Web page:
For the soprano parts and featured solos in the Two Towers and Return of the King movements, Howard Shore brought out the Norwegian songbird Sissel, probably best known to stateside audiences as the ethereal vocalist on the “Titanic” soundtrack. Wearing an elegant black gown, she was as lovely to look at as to listen to, and her voice completely blew us away! She handled the Elvish vocals as effortlessly as the two English songs, “Gollum’s Song” and “Into the West.” It gives me chills as I write this just thinking back on her enchanting performance!

It was fun to pick out the unusual things, such as the man beating chains on piano wires for the Isengard selection, the wood xylophone for the Ents, the pan pipes as Faramir’s men prepare to return to Osgiliath, the cimbalon or hammered dulcimer for Gollum’s theme, and of course, the Norwegian fiddle for the Rohan selections. The music swept me away, and it was all I could do not to shout out “Forth Eorlingas!” as the horns sounded the charge! If one may be allowed a few nits in such a wonderful symphony, I dearly would have loved to hear Pippin’s Song (The Edge of Night) and the grand statement of the Minas Tirith theme that we get when Gandalf rides to the Citadel on Shadowfax. But we do get a wonderful rendition of that theme for the Lighting of the Beacons (The White Tree), and since Michelf and I agree that this is our favorite scene in the films, we’re glad we got that one, if we couldn’t have both!

The projected montage of Alan Lee’s and John Howe’s illustrations worked well for the most part. A large screen was behind and above the musicians and chorus on stage, with two smaller projections screens in box seat area on the right and left of the stage. Xtina and her boyfriend aren’t nearly as obsessed with LOTR as Michelf and I are, and they felt that the sketches really helped them to remember what was happening in the films at certain points of the music. The maps and sketches were mostly black and white, but occasionally color added an appropriate touch, such as the pan of the mountain tops tinted with a deepening red wash during the beacon fires section.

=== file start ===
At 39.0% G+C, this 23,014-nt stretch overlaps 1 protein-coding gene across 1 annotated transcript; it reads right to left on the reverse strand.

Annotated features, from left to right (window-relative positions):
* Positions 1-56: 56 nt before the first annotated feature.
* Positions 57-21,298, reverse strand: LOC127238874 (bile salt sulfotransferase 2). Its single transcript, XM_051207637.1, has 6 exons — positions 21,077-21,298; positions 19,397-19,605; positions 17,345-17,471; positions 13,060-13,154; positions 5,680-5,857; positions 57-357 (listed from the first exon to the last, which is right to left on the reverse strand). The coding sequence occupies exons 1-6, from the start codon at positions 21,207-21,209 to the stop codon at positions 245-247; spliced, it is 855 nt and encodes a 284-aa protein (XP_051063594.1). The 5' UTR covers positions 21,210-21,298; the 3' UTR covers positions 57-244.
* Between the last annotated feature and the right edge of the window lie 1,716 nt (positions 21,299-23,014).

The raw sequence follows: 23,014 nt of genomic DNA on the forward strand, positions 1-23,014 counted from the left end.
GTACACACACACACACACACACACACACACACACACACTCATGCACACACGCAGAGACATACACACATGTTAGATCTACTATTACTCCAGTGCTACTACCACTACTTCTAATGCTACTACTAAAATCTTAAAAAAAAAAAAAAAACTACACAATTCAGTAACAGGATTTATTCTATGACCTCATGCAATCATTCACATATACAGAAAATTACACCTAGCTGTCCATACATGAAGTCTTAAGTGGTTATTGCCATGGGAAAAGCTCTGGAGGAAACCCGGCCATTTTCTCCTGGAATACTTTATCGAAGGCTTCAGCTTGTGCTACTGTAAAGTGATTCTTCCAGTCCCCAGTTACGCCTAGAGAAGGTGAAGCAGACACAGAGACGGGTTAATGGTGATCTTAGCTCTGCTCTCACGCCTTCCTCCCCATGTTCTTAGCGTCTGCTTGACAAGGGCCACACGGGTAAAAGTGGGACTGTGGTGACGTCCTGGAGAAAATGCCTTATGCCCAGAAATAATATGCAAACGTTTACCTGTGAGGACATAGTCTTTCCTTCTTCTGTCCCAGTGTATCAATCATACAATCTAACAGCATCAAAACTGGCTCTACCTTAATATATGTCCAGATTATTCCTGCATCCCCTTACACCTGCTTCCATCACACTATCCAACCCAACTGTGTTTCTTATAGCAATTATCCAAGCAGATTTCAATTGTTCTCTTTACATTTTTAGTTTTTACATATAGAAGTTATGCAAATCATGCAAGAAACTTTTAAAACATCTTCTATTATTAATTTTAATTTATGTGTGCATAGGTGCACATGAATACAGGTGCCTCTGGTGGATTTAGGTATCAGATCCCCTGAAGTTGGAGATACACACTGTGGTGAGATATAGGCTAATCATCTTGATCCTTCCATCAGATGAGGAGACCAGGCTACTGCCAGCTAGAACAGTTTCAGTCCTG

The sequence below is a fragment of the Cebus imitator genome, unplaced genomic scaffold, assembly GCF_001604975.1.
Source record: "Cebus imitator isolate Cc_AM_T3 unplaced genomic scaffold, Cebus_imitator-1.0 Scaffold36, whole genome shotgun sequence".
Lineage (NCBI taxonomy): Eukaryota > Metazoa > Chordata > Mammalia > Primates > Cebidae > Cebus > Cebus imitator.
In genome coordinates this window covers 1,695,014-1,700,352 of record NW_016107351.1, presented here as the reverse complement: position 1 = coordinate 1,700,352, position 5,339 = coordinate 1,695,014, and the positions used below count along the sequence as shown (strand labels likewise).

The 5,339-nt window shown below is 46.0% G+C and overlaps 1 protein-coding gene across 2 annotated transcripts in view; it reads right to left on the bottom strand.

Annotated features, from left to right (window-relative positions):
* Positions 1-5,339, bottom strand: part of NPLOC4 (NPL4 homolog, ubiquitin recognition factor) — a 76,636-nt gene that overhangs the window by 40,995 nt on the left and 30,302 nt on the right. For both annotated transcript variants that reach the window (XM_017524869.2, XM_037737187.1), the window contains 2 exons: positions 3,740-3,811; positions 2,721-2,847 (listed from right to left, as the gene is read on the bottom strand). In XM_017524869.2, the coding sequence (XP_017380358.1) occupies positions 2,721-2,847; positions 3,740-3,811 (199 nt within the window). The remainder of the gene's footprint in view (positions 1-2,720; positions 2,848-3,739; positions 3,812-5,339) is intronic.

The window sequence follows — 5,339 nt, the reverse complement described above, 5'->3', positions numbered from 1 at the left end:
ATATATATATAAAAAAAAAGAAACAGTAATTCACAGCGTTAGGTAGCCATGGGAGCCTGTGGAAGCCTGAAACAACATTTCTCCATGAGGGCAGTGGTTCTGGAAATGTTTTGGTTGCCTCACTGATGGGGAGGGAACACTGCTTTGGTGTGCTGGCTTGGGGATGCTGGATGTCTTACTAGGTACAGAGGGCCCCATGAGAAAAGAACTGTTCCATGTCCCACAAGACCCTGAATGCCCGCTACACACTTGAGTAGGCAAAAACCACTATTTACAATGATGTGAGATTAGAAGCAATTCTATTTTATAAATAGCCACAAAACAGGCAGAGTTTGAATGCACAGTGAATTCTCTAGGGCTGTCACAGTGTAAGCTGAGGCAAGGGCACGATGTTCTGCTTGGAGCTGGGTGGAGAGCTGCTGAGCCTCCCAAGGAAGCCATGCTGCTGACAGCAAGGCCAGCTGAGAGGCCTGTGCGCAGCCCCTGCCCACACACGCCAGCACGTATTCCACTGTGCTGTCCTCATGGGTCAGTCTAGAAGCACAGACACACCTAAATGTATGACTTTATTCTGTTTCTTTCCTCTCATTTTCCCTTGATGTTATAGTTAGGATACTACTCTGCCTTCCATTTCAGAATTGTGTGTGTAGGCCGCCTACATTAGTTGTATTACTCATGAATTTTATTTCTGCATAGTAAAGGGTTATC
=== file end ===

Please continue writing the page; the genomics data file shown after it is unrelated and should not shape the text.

People watching was fun, with many an Elven princess gracing the gilded Ohio Theatre. Evenstar pendants and Leaf broaches abounded, and even some of the ushers could be seen sporting gold Eye of Sauron lapel pins! I even ran into some gals that I had met among the TORN contingent at The Gathering of the Fellowship in Toronto this past December! They had driven in from Akron and Michigan, and at least one was cloaked in Elven grey! I would guess there were a lot more teenagers there than one typically finds at the Columbus Symphony, and it is my sincere hope that a lot of non-symphony-goers will have enjoyed the experience so much that they will consider another visit to the Ohio Theatre. As was reported earlier this week on TORN, the Columbus Symphony has faced some hard times, and took a real leap of faith two years ago when they committed to put on this event. Happily, the result was an instant sell-out, which led them to add a second show on Saturday, marking the first time in the Symphony’s history that it had sold out two shows in a row!